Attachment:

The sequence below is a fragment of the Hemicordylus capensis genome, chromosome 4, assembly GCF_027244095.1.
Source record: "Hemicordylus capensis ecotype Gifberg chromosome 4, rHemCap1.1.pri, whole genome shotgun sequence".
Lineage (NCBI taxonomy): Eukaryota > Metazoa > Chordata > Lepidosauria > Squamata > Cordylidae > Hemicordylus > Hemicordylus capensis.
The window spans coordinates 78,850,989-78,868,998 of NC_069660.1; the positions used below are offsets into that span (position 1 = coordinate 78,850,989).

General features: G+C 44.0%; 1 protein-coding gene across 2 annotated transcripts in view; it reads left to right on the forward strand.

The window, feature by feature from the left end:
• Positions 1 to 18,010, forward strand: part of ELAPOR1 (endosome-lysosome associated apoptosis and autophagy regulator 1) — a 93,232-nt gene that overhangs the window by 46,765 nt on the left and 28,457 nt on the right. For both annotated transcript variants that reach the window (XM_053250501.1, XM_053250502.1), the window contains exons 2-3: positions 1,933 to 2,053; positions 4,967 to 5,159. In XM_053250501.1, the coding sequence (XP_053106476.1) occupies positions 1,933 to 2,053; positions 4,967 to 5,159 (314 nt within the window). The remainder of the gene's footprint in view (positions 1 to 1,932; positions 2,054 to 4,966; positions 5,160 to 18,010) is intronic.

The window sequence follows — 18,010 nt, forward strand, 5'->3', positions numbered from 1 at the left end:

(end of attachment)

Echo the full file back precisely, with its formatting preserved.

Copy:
The sequence below is a fragment of the Hemicordylus capensis genome, chromosome 4, assembly GCF_027244095.1.
Source record: "Hemicordylus capensis ecotype Gifberg chromosome 4, rHemCap1.1.pri, whole genome shotgun sequence".
Lineage (NCBI taxonomy): Eukaryota > Metazoa > Chordata > Lepidosauria > Squamata > Cordylidae > Hemicordylus > Hemicordylus capensis.
The window spans coordinates 78,850,989-78,868,998 of NC_069660.1; the positions used below are offsets into that span (position 1 = coordinate 78,850,989).

General features: G+C 44.0%; 1 protein-coding gene across 2 annotated transcripts in view; it reads left to right on the forward strand.

The window, feature by feature from the left end:
• Positions 1 to 18,010, forward strand: part of ELAPOR1 (endosome-lysosome associated apoptosis and autophagy regulator 1) — a 93,232-nt gene that overhangs the window by 46,765 nt on the left and 28,457 nt on the right. For both annotated transcript variants that reach the window (XM_053250501.1, XM_053250502.1), the window contains exons 2-3: positions 1,933 to 2,053; positions 4,967 to 5,159. In XM_053250501.1, the coding sequence (XP_053106476.1) occupies positions 1,933 to 2,053; positions 4,967 to 5,159 (314 nt within the window). The remainder of the gene's footprint in view (positions 1 to 1,932; positions 2,054 to 4,966; positions 5,160 to 18,010) is intronic.

The window sequence follows — 18,010 nt, forward strand, 5'->3', positions numbered from 1 at the left end: